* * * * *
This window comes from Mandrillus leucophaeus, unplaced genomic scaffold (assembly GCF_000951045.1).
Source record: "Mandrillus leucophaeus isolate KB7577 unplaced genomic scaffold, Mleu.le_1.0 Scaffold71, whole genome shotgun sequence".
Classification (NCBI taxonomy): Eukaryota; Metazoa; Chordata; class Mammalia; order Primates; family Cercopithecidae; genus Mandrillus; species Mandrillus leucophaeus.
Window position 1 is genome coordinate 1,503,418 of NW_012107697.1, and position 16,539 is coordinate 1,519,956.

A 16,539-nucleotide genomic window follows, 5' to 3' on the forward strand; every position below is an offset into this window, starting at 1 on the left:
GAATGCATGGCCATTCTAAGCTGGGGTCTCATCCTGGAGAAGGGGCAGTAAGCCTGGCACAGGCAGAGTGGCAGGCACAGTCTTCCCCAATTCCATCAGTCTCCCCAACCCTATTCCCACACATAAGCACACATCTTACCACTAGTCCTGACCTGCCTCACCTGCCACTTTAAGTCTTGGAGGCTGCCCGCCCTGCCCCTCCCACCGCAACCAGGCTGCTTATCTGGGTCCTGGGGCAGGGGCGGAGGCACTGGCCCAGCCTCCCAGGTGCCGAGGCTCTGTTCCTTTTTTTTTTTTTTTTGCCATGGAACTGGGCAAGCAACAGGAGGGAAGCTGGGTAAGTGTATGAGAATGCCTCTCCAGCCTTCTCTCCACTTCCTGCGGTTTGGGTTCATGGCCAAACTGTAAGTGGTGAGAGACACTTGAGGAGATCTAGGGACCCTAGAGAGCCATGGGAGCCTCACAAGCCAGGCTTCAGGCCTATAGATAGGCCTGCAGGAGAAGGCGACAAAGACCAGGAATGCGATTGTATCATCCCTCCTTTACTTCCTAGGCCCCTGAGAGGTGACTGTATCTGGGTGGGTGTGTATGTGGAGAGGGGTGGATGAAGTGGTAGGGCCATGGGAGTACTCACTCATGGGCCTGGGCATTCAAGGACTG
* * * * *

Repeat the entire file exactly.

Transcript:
This window comes from Mandrillus leucophaeus, unplaced genomic scaffold (assembly GCF_000951045.1).
Source record: "Mandrillus leucophaeus isolate KB7577 unplaced genomic scaffold, Mleu.le_1.0 Scaffold71, whole genome shotgun sequence".
Classification (NCBI taxonomy): Eukaryota; Metazoa; Chordata; class Mammalia; order Primates; family Cercopithecidae; genus Mandrillus; species Mandrillus leucophaeus.
Window position 1 is genome coordinate 1,503,418 of NW_012107697.1, and position 16,539 is coordinate 1,519,956.

A 16,539-nucleotide genomic window follows, 5' to 3' on the forward strand; every position below is an offset into this window, starting at 1 on the left:
GAATGCATGGCCATTCTAAGCTGGGGTCTCATCCTGGAGAAGGGGCAGTAAGCCTGGCACAGGCAGAGTGGCAGGCACAGTCTTCCCCAATTCCATCAGTCTCCCCAACCCTATTCCCACACATAAGCACACATCTTACCACTAGTCCTGACCTGCCTCACCTGCCACTTTAAGTCTTGGAGGCTGCCCGCCCTGCCCCTCCCACCGCAACCAGGCTGCTTATCTGGGTCCTGGGGCAGGGGCGGAGGCACTGGCCCAGCCTCCCAGGTGCCGAGGCTCTGTTCCTTTTTTTTTTTTTTTTGCCATGGAACTGGGCAAGCAACAGGAGGGAAGCTGGGTAAGTGTATGAGAATGCCTCTCCAGCCTTCTCTCCACTTCCTGCGGTTTGGGTTCATGGCCAAACTGTAAGTGGTGAGAGACACTTGAGGAGATCTAGGGACCCTAGAGAGCCATGGGAGCCTCACAAGCCAGGCTTCAGGCCTATAGATAGGCCTGCAGGAGAAGGCGACAAAGACCAGGAATGCGATTGTATCATCCCTCCTTTACTTCCTAGGCCCCTGAGAGGTGACTGTATCTGGGTGGGTGTGTATGTGGAGAGGGGTGGATGAAGTGGTAGGGCCATGGGAGTACTCACTCATGGGCCTGGGCATTCAAGGACTG